“Your dad’s not your real dad.”
Words that struck with such force my body jolted backward away from them. A subconscious attempt to avoid receiving them, perhaps.
In the days that followed, while I waited for the DNA test result, I went through all the stages of grief except the vital one—acceptance. I couldn’t, not without proof.
When that came, I cried, whole-body shaking sobs. I was nearly 45 years of age and the foundation of my being had been irreversibly damaged.
Gradually, as I caught my breath and reflected, the truth started to make sense. In recent months, I’d found myself looking at my reflection, wondering who I looked like. My aging face didn’t fit with those I’d known all my life. And I’d always been “different.” I’d been called the “black sheep.” Not often, and not by many, but it’d been said—and I’d heard.
A week or so after the test result turned my world upside down, I found myself staring at a photo on my phone of a man I’d never met, and there I was—in him. It’d been taken the year before I was born.
With the help of my dad, an ancestry research site, and some intensive internet searching, I found the social media profiles of my biological father’s family. It was clear where I got my appearance from!
Becoming an unsuspecting guinea pig in the nature versus nurture debate left me questioning my sense of being. My looks may be genetic, but what else did I inherit?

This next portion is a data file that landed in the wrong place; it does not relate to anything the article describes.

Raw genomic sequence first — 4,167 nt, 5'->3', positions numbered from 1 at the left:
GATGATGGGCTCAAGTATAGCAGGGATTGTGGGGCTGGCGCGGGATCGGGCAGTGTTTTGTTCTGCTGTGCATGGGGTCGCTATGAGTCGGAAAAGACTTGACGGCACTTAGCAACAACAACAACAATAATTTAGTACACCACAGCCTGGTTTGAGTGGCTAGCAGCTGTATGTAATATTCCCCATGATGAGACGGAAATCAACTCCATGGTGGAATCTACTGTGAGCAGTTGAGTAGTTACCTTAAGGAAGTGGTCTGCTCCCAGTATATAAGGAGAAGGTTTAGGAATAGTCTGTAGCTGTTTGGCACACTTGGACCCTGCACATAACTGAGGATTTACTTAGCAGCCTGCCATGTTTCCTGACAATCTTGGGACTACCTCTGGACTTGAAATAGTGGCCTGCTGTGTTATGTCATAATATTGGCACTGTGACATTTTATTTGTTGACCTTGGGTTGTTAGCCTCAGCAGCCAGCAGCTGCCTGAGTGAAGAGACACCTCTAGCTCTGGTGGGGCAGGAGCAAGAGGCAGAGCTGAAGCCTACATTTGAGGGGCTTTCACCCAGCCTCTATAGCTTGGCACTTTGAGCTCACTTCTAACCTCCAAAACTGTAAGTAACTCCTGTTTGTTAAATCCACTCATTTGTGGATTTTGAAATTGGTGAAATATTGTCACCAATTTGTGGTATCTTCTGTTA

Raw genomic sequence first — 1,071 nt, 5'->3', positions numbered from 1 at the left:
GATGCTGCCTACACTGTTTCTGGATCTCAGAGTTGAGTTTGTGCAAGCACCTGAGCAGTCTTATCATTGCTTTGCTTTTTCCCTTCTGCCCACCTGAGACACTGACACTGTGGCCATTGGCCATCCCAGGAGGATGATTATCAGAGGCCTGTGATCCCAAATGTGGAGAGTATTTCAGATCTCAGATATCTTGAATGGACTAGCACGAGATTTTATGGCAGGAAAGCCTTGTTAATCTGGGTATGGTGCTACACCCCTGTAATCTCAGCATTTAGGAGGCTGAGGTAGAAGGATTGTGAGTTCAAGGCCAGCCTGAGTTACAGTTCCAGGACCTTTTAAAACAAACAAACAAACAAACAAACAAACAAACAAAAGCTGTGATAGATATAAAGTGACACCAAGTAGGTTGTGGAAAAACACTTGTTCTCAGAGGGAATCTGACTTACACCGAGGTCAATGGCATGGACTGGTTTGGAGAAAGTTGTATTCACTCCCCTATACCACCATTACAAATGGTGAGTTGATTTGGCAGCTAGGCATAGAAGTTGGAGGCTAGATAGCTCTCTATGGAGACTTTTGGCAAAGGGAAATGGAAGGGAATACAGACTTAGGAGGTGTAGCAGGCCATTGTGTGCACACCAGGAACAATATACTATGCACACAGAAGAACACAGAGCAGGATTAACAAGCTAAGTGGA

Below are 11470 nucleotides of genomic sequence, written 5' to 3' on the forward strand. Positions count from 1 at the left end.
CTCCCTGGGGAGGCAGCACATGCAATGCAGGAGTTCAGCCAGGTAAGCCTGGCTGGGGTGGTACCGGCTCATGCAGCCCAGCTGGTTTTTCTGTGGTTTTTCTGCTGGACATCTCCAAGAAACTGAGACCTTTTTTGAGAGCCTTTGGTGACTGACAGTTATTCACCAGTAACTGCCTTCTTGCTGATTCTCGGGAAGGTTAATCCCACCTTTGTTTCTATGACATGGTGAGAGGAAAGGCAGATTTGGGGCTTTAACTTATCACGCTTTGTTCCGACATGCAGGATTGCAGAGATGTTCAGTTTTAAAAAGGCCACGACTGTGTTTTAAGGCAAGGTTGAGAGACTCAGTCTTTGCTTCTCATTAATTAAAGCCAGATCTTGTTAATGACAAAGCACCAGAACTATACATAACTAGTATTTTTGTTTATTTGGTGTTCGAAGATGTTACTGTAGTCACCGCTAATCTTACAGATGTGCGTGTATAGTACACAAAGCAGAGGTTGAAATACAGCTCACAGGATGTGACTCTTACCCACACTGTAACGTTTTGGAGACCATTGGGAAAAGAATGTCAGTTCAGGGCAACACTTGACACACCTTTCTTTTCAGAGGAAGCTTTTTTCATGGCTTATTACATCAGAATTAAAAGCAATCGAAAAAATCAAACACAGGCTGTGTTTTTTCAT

I struggled to accept that the qualities and traits I share with my dad are simply a result of years of observation. But that’s how we learn as children, we watch and mimic. Our parents‘ words shape our thoughts. They’re our greatest teachers.
I quickly realised how lucky I’d been. My dad chose me, and while I haven’t inherited anything from his genes, my life’s been enriched by the experiences he’s enabled me to have and the love and guidance that he’s offered.
Historically, it was common for a man to raise another’s child, particularly during and following a war. Now, with divorce rates high, many blended families form where men embrace their new role and treat their partner’s children as their own.
Without my biological father, my dad wouldn’t have had the opportunity to be my dad—and I’m eternally grateful to them both. I’m only who I am today because one man “made me” and another helped make me “me.”
When I reached out to my biological father, I wasn’t expecting to be welcomed into the family with open arms. I’d hoped, however, that once the shock subsided, he might wish to talk, connect, and explore what we had in common.
I was equally as prepared to jump on a plane and meet him, as I was to walk away with the satisfaction of having let him know I exist. Despite that, the rejection brought with it feelings of sadness.
One of the five people I’m most biologically alike in this world didn’t want to have any contact with me—and that hurt.
I know though that his decision is just that—his. It’s not about me. And the love that he has deflected back, I will receive through my practice of maitri.
I may never know how much of my character is a result of nature, but I trust that everything that’s occurred in the past 45 years has brought me to where I am now, and I’ve made peace with myself.
To all those whose fathers don’t wish to be a dad, please trust that their decision is about them, not you. We are who we are as a result of far more than our DNA, and whatever has shaped our past need not define our future.
To all the wonderful men who choose to be a dad regardless of genetics, never underestimate the positive impact you have on the lives of the children you raise.